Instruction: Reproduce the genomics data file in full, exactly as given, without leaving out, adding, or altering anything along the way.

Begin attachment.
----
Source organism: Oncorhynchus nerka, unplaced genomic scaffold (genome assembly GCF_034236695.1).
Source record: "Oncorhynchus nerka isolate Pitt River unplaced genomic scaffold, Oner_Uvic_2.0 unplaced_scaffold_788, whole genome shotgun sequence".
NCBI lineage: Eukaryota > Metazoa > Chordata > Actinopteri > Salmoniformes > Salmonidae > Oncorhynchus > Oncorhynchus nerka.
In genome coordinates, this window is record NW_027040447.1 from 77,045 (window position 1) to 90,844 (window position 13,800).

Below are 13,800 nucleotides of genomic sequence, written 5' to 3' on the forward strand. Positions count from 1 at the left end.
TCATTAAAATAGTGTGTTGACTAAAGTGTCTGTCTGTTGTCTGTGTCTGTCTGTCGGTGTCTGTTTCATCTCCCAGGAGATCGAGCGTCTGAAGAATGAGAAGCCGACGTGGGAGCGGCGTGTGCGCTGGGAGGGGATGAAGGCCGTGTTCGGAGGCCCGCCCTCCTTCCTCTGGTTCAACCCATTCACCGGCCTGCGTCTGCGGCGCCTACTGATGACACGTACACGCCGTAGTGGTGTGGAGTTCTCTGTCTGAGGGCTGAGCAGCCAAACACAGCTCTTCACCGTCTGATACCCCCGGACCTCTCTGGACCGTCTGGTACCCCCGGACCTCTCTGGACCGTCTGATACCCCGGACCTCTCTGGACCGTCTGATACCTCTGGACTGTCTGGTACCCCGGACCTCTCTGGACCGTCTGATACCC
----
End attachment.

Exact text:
Source organism: Oncorhynchus nerka, unplaced genomic scaffold (genome assembly GCF_034236695.1).
Source record: "Oncorhynchus nerka isolate Pitt River unplaced genomic scaffold, Oner_Uvic_2.0 unplaced_scaffold_788, whole genome shotgun sequence".
NCBI lineage: Eukaryota > Metazoa > Chordata > Actinopteri > Salmoniformes > Salmonidae > Oncorhynchus > Oncorhynchus nerka.
In genome coordinates, this window is record NW_027040447.1 from 77,045 (window position 1) to 90,844 (window position 13,800).

Below are 13,800 nucleotides of genomic sequence, written 5' to 3' on the forward strand. Positions count from 1 at the left end.
TCATTAAAATAGTGTGTTGACTAAAGTGTCTGTCTGTTGTCTGTGTCTGTCTGTCGGTGTCTGTTTCATCTCCCAGGAGATCGAGCGTCTGAAGAATGAGAAGCCGACGTGGGAGCGGCGTGTGCGCTGGGAGGGGATGAAGGCCGTGTTCGGAGGCCCGCCCTCCTTCCTCTGGTTCAACCCATTCACCGGCCTGCGTCTGCGGCGCCTACTGATGACACGTACACGCCGTAGTGGTGTGGAGTTCTCTGTCTGAGGGCTGAGCAGCCAAACACAGCTCTTCACCGTCTGATACCCCCGGACCTCTCTGGACCGTCTGGTACCCCCGGACCTCTCTGGACCGTCTGATACCCCGGACCTCTCTGGACCGTCTGATACCTCTGGACTGTCTGGTACCCCGGACCTCTCTGGACCGTCTGATACCC